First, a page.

Posted Apr 23, 2012 10:40 UTC (Mon) by anselm
In reply to: Not Again
Parent article: PHP: a fractal of bad design (fuzzy notepad)
What is the rationale for letting "void main(void)" compile and produce a program that you can run (if you dare!) despite the fact that it means, according to the C-spec: "Do nothing, or anything whatsoever."
According to the C standard,
the prohibition on prototypes for »main« other than »int main(void)« and »int main (int, char **)« applies only to what the standard calls a »hosted environment«, i.e., an operating system like Linux. The standard makes certain stipulations about how such an environment is supposed to call into a C program, and this is where the restrictions on »main()« come from.
The output from a C compiler could, however, be useful in what the standard calls a »freestanding environment«, where – among other differences – the implementation defines how a program is actually started. It could force a different prototype for »main()« or call a differently-named function altogether.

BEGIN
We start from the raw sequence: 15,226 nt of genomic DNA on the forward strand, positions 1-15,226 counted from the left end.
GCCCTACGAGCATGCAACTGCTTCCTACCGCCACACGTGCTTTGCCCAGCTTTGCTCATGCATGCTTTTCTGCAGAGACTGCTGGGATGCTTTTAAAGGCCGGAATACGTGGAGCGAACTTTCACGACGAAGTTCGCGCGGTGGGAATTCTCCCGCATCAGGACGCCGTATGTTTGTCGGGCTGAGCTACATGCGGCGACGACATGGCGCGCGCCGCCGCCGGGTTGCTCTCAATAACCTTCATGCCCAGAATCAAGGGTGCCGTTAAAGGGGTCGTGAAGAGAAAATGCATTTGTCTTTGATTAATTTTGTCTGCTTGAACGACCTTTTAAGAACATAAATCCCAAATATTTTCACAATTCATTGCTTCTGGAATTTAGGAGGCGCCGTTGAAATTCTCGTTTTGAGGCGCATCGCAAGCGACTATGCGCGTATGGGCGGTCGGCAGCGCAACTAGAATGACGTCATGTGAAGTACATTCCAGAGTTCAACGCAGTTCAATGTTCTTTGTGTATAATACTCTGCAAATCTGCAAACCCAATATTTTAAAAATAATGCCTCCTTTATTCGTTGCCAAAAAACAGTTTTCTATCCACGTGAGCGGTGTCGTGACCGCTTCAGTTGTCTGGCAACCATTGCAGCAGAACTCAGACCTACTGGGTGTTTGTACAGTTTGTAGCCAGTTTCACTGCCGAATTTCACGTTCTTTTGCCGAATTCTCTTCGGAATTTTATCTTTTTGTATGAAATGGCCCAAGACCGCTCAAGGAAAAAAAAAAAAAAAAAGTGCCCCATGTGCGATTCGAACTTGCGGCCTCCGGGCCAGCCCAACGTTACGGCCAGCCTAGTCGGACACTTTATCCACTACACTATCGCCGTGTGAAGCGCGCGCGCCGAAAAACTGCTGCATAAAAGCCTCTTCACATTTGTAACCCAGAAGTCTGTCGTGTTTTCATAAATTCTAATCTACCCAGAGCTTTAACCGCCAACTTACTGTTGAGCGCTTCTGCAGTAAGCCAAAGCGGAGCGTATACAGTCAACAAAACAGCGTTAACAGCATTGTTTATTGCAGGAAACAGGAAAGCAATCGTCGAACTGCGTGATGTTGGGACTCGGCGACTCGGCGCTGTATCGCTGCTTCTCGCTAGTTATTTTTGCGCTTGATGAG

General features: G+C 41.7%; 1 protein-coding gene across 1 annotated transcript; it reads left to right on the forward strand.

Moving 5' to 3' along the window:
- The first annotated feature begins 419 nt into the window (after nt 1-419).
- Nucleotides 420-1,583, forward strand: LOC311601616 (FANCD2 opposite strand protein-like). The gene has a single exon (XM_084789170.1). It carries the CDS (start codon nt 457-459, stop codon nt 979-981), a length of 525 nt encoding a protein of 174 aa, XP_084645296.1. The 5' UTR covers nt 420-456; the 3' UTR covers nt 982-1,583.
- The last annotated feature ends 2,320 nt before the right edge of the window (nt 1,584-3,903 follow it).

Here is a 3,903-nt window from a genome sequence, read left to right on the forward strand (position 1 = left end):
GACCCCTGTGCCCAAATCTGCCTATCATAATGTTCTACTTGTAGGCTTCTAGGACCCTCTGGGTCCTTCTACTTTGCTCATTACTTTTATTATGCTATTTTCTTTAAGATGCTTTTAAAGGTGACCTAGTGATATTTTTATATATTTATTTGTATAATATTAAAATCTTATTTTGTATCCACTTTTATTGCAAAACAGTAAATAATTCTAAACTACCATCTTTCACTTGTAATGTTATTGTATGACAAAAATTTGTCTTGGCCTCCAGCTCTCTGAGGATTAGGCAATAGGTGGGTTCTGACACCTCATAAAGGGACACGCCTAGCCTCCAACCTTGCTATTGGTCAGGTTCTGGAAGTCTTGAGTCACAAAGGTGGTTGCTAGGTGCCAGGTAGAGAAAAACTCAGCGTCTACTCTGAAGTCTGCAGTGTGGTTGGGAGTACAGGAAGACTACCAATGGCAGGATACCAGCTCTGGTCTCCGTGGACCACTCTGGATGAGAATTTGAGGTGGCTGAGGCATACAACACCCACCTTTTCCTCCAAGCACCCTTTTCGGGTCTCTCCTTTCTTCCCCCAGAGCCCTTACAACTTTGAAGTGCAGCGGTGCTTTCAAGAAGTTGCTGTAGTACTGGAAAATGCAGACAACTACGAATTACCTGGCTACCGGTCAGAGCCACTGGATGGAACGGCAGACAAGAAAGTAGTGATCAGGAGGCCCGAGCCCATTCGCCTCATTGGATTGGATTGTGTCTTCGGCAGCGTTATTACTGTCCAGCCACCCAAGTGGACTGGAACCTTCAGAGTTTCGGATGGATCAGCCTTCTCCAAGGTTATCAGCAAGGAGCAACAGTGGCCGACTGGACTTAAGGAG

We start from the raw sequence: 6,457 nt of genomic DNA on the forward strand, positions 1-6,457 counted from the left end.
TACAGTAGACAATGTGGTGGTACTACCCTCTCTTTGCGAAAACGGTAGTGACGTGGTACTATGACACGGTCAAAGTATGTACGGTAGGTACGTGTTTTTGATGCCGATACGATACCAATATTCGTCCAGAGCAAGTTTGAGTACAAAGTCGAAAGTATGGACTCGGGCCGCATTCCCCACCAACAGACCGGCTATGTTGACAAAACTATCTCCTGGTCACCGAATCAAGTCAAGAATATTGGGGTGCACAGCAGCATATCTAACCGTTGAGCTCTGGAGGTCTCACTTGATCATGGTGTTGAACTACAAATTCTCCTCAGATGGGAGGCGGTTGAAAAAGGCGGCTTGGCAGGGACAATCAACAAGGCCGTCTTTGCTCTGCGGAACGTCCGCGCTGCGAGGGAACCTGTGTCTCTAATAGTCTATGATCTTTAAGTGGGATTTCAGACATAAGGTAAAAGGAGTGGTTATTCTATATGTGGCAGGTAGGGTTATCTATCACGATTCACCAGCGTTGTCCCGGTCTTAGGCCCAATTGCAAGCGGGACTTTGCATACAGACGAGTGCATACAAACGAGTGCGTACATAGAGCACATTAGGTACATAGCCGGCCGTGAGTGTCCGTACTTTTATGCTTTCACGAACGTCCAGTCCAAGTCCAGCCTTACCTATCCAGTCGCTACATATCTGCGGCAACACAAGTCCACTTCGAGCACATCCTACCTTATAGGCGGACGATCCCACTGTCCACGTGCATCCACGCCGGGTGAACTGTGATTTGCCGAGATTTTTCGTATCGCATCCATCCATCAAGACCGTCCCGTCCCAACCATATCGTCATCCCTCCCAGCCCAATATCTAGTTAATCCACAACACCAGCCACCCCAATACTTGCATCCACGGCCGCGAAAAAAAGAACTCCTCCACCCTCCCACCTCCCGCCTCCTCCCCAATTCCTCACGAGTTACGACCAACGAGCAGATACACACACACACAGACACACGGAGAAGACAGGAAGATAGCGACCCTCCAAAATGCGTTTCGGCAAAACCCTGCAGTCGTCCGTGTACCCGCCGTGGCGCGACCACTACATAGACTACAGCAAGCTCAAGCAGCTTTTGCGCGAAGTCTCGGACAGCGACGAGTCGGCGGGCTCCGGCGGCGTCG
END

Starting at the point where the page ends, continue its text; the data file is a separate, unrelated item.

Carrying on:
(An obvious example of a »freestanding environment« would be the Linux kernel, which runs on the bare machine, without the benefit of an underlying operating system, since of course it is supposed to be the operating system that would make up part of a »hosted environment« for ISO C.)
Having said that, it is probably safe to say that 99%+ of programs compiled with, say, GNU C, are intended to be run in the hosted environment, which is why, in the highly recommended »-Wall« mode, gcc emits warnings complaining about non-conforming definitions of »main()« unless the »-ffreestanding« option is specified on the command line. If you're serious you could use the »-Werror=main« option to turn this warning into an error.
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